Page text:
Tennis great Arthur Ashe transcended his victories on the court to become one of the iconic figures in the history of American sports. Born in 1943, Ashe grew up in segregated Richmond, Virginia, where he learned to play tennis. As a student at UCLA he won the NCAA singles crown, joined the U.S. Davis Cup team as its first black member, and also began the training that led to his commission as a Second Lieutenant in the U.S. Army. Eventually he won 33 career tennis titles, including three Grand Slams. On and off the court, Ashe blended a touch of flamboyance with such grace, dignity, and intelligence that he earned widespread admiration. He also became a controversial spokesman for various causes, including the anti-apartheid movement involving South Africa. A heart attack in 1979 hastened the end of his tennis career; a second heart operation involved a blood transfusion that led to his contracting the HIV virus and, ultimately, AIDS itself. Before succumbing to the disease in 1993, he worked to educate others about HIV and AIDS. Moreover, he wrote several books on various aspects of the African American experience, especially in sports.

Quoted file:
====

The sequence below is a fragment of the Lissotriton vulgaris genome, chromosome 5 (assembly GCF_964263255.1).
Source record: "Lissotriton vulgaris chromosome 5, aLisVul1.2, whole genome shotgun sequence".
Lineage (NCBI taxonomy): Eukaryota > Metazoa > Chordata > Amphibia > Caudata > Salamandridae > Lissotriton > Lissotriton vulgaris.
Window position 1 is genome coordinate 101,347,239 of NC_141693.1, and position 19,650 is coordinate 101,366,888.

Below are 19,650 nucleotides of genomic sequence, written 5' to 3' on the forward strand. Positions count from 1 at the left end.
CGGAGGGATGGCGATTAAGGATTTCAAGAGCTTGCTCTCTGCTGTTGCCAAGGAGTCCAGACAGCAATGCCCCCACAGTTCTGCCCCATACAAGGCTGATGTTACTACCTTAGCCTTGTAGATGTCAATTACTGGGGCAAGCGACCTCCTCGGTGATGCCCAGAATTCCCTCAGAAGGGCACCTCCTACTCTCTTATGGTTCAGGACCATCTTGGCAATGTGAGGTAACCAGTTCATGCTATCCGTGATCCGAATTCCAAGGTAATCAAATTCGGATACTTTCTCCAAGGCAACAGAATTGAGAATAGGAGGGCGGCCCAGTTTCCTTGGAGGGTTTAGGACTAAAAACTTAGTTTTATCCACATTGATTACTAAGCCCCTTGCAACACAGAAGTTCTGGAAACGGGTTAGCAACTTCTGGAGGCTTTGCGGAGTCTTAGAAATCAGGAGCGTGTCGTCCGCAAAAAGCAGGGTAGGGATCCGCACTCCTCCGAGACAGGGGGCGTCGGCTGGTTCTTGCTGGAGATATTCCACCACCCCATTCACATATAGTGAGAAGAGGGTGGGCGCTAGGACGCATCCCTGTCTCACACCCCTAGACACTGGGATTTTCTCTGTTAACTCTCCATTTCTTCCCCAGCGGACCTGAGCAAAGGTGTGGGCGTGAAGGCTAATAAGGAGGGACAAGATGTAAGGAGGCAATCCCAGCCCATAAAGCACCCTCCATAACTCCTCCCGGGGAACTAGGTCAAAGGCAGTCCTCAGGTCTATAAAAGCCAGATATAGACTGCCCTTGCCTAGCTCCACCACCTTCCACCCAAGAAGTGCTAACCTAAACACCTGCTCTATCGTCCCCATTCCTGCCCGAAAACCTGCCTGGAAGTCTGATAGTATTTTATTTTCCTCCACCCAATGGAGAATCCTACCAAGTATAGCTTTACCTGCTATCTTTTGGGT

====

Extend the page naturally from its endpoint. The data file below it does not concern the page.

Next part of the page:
Arnold Rampersad has had a distinguished career as a teacher and author. He was a member of the Stanford University English faculty from 1974 to 1983 before accepting a position at Rutgers University. Since that time he has also taught at Columbia and Princeton, before eventually returning in 1998 to Stanford, where is currently Professor Emeritus. Professor Rampersad has written biographies of major African-American figures, including Ralph Ellison, W.E.B. Du Bois, Jackie Robinson, and Langston Hughes, and was co-author of Arthur Ashe’s memoir, Days of Grace. He has served as co-author of Oxford University Press’s Race and American Culture book series. The recipient of a MacArthur grant from 1991-1996, he is an elected member of the American Academy of Arts and Sciences and a 2010 recipient of the National Humanities Medal.
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